Illustration of Russian State Navy


Russia Kokuritsu Kaigun Bunshokan Shozo Nihon Kankei Shiryo Kaisetsu Mokuroku (Annotated Catalogue of Historical Documents Relating to Japan Held by the Russian State Navy Archives, Vol. 2)

This book is an annotated catalogue of historical documents jointly published by the University of Tokyo’s Historiographical Institute and the Russian State Navy Archives (Rossiiskii gosudarstvennyi arkhiv Voenno-Morskogo Flota, RGAVMF). This is the second volume in a series of catalogues of historical documents on Japan-Russia relations held in RGAVMF (following the first volume published in 2011). Founded in 1724 in Saint Petersburg, which was the capital of Imperial Russia, RGAVMF is one of the oldest archives of Russia and houses great quantities of historical records on or associated with the Russian Navy covering the period through the 20th century. Among them are vast fonds of historical documents relating to Japan. This book covers those from the mid-19th through early 20th century and presents our research results in a catalogue form.
While academic research by the Historiographical Institute dates back to the Meiji Period, research of overseas records and materials associated with the Japanese history—i.e., historical documents held outside Japan—began in the late 19th and has been undertaken in parallel with its main task of compiling and publishing of collections of historical documents. Following the end of World War II, it was designated as a project under the auspices of the International Union of Academies (UAI). That is, the searching and collection of historical documents held overseas as well as the publishing of findings have been promoted as part of a project commissioned by the Japan Academy. This is the third “Annotated Catalogue of (Russian-held) Historical Documents Relating to Japan” series book the Historiographical Institute has published with the backing of the Japan Academy (all of them published from Hyperion Publishing House based in Saint Petersburg).
For many years during the Cold War period, it was difficult for Japanese researchers to access archives in the communist bloc led by the Soviet Union. However, following the establishment of the Russian Federation, archives in Russia were opened to researchers both within and outside of the country. This change of policy is recognized as having led to the significant deepening of research on the history of Russia and the Soviet Union. Research on the history of Japan-Russia relations is no exception and we are now in a stage where a series of empirical research works based on primary historical documents held in various archives are being brought forward. The Historiographical Institute’s research undertakings can be defined as part of this trend. A research team was formed at the beginning of the 21st century to directly engage in the searching and research of historical documents held in Russia. The team found numerous previously unknown historical documents on Japan-Russia relations, and the speedy introduction of those newly found documents to the Japanese academic community was recognized as a challenge that would have to be addressed first. The Historiographical Institute decided to publish this book, defining it as an achievement of a research project funded by Japan Society for the Promotion of Science (JSPS) as well.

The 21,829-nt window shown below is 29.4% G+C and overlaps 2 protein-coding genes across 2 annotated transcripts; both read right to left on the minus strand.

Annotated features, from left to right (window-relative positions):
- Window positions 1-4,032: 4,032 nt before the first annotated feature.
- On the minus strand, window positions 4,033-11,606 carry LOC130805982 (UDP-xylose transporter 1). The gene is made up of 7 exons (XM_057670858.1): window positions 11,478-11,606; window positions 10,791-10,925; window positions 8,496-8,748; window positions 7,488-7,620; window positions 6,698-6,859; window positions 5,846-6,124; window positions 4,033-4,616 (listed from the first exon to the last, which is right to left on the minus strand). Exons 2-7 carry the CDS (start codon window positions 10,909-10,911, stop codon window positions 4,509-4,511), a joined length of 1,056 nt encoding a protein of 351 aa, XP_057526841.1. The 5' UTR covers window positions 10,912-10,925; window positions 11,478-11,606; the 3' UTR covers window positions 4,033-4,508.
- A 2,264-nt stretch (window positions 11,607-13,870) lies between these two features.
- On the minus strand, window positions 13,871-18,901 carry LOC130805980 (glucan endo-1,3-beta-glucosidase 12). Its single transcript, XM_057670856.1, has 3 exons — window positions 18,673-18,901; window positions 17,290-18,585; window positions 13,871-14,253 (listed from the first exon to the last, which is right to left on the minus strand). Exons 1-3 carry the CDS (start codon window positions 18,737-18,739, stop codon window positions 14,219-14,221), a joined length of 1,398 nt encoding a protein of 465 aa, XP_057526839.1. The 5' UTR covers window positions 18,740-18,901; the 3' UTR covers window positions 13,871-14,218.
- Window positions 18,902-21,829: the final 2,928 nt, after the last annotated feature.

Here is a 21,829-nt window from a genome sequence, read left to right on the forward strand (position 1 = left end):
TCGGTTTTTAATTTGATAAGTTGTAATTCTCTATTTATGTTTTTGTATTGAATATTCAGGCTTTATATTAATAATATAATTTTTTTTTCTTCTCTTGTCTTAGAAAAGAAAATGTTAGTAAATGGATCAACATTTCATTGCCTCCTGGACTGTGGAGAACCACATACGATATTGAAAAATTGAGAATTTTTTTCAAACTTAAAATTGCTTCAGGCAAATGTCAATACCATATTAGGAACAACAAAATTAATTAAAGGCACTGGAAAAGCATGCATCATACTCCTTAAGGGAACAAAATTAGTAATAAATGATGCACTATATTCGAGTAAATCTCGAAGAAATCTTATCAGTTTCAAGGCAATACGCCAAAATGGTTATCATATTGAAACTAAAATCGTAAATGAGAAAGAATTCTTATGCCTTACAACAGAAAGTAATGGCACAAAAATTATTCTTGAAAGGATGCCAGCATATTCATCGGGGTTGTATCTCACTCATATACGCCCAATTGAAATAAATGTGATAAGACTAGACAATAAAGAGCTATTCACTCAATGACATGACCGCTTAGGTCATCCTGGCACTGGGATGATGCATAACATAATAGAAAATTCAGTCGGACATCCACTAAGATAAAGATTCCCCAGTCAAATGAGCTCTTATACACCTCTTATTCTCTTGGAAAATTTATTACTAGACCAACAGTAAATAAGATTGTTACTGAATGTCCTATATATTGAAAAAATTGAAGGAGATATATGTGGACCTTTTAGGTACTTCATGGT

The purpose of publishing annotated catalogues of historical documents such as this book is to briefly introduce voluminous historical documents that have been retained within the state archival system of Russia as important materials. Cataloguing work was undertaken by RGAVMF staff. Catalogue entries are arranged chronologically by year, from 1843 through 1917, with the original Russian version of catalogue followed by the Japanese translation. As an example, let me introduce one of the entries listed for 1853: “Putyatin’s Report to Grand Duke Konstantin Nikolayevich. The report is about the frigate Pallada’s voyage from Hong Kong to Nagasaki, … Japanese officials coming onboard the frigate following the protocol, the frigate’s solemn entry into the harbor” (pp180-181).
A total of 1,344 historical documents are catalogued in the first volume of Annotated Catalogue of Historical Documents Relating to Japan Held by the Russian State Navy Archives, and 1,296 documents in this book, the second volume. Japan-related historical documents are not limited to those, but we hope the catalogues will be utilized as a stepping-stone for future research. The University of Tokyo Library System houses this catalogue series. Please take a look at and make use of them in considering the history of Japan-Russia relations.

(Written by Sho Ono, Associate Professor, Historiographical Institute / 2018)

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